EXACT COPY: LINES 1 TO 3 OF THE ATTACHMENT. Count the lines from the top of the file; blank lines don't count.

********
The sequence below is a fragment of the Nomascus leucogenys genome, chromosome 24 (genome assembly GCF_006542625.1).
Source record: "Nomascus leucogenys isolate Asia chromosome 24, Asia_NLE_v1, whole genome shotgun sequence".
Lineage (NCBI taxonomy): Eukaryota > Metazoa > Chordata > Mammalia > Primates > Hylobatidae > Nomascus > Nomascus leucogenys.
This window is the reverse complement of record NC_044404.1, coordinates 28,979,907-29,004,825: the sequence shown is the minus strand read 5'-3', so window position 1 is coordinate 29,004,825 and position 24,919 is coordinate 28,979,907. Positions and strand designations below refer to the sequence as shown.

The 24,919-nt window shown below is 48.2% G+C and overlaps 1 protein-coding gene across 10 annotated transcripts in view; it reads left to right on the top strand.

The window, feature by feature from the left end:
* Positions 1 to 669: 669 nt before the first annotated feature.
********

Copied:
The sequence below is a fragment of the Nomascus leucogenys genome, chromosome 24 (genome assembly GCF_006542625.1).
Source record: "Nomascus leucogenys isolate Asia chromosome 24, Asia_NLE_v1, whole genome shotgun sequence".
Lineage (NCBI taxonomy): Eukaryota > Metazoa > Chordata > Mammalia > Primates > Hylobatidae > Nomascus > Nomascus leucogenys.